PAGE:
JLab Epic Lab Edition review: lab tested and fresh

JLab's most expensive earbuds are out to match the competition

JLab Epic Lab Edition review 1
(Image credit: Future)
T3 Verdict

JLab makes a creditable stab at premium stylings with its Epic Lab Edition earbuds, with mixed results that come close to matching the competition on sound quality. There's also plenty to like in the feature department, plus they're well-built.

Reasons to buy
  • +

    Solid case design

  • +

    Impressively small

  • +

    Great sound quality

  • +

    Terrific battery life

Reasons to avoid
  • -

    Active noise-cancelling (ANC) is middling

  • -

    Call quality isn't great

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For a while now, JLab has been pumping out extremely creditable affordable earbuds, specialising in the lower end of the market and creeping up into mid-range fare at times.

With the JLab Epic Lab Edition, though, it's making an all-out play for a more premium slice of the pie, with a far more solid build quality and fancier features. Can the Epic Lab Edition stack up to the fierce competition?

JLab Epic Lab Edition: Price & Availability

These earbuds come in at £200 ($200 in the US), a price that puts them into direct competition with some pretty excellent options, not least in the form of slightly older flagship earbuds from the likes of Sony and Bose. 

The JLab are available to buy from a wide range of retailers, so you don't have a wait on your hands if you think they'll float your boat. 

JLab Epic Lab Edition review: Features

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(Image credit: Future)

The biggest strong suit of the JLab Epic Lab Edition is its lovely, mature design - it's impressive how JLab has stuck to its roots, while impressively upgrading the materials used.

The earbuds come in a case that I've been really taken with: it's moderately heavy and metallic, with a rubberised base that makes it easy to stand on a surface. There's a JLab logo on its top, but it's subtle and so easy to miss.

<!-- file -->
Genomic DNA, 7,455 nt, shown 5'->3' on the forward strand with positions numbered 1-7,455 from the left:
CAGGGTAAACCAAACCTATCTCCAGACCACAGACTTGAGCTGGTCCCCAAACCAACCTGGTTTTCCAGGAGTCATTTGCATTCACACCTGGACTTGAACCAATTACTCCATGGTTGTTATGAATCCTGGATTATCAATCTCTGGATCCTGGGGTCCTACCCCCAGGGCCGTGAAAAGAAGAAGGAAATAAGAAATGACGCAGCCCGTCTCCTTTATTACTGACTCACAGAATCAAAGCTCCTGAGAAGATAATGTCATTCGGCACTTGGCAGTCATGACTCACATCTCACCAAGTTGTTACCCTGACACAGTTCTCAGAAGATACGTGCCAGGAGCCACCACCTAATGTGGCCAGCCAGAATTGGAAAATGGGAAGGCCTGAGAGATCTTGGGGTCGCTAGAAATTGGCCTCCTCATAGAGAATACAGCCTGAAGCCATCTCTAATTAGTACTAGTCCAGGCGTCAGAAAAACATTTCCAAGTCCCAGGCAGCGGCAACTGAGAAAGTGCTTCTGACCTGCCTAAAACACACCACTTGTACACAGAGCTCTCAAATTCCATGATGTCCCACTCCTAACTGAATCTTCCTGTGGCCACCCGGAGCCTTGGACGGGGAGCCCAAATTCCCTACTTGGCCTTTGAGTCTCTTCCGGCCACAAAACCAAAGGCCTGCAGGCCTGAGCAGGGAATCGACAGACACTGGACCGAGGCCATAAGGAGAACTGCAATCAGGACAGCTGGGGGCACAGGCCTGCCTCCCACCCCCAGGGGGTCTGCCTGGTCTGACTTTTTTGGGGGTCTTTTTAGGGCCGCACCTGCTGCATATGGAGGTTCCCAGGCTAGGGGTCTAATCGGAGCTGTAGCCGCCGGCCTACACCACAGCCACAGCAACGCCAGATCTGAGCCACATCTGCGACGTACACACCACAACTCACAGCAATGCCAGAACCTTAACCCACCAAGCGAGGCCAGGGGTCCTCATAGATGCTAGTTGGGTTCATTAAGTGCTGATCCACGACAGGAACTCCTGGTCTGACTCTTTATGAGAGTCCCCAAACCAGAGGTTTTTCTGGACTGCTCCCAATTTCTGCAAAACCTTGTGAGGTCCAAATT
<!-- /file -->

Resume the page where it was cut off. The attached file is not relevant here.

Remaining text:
There are some status lights on the front of the case to let you know connectivity and charging statuses depending on the situation, and a USB-C port on the back for charging up (it also has wireless charging). 

Flipping open the sturdy lid, the earbuds are nestled inside with some of the stronger magnets that I've found in an earbuds' case, along with a tiny USB-C dongle for faster Wi-Fi connections for those who want it.

This is great for phones and tablets alike, and also opens up some compatibility with the likes of the Nintendo Switch if you're travelling, which is handy. 

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(Image credit: Future)

The earbuds themselves are impressively small, with a large JLab logo embossed on the outside, and a surprisingly classy use of clear plastic on their inner section, exposing some of the internals in a way that Nothing Ear fans might appreciate. 

They come with a welcome array of both silicone and foam eartips to choose from, making a variety of seals easy to try out. I found them really comfortable, as a result, and was happy enough to wear them for hours at a time. 

If that sounds like a relatively glowing outlook, it basically is - I've been really impressed by how JLab has put these earbuds together from a design and quality standpoint. They feel solid and premium, just as the price tag demands, and IP55 water-resistance is reassuring on this front too. 

For actual software and features, JLab's app offers full EQ control for those who want it and is solid enough to use.